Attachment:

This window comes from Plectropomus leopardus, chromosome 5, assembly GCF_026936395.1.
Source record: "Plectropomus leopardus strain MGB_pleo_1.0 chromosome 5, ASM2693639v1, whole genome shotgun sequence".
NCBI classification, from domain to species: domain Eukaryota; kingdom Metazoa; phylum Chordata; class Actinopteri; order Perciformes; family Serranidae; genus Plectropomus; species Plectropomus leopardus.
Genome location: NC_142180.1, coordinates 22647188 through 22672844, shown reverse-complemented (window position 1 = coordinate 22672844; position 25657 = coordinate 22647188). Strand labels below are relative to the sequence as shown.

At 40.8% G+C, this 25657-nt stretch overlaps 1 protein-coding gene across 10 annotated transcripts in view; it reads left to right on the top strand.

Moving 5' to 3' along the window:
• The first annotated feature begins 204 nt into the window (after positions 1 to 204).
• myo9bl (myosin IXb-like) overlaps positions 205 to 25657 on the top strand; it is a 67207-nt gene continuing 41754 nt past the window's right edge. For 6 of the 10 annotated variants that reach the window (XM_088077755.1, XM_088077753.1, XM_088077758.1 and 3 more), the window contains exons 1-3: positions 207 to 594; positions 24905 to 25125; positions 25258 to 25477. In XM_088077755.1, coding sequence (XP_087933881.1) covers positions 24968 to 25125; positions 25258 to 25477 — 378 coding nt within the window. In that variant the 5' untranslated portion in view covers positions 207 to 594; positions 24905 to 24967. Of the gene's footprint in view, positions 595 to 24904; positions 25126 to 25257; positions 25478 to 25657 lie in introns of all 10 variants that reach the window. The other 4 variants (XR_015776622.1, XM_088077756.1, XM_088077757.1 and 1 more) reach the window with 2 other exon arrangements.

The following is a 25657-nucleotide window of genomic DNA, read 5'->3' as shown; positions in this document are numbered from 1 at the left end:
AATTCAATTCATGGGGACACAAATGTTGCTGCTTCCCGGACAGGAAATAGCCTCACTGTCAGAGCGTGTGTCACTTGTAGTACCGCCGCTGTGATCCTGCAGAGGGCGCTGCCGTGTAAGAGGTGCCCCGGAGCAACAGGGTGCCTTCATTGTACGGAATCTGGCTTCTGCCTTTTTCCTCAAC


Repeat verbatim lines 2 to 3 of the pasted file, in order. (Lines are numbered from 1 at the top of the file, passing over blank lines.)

Source record: "Plectropomus leopardus strain MGB_pleo_1.0 chromosome 5, ASM2693639v1, whole genome shotgun sequence".
NCBI classification, from domain to species: domain Eukaryota; kingdom Metazoa; phylum Chordata; class Actinopteri; order Perciformes; family Serranidae; genus Plectropomus; species Plectropomus leopardus.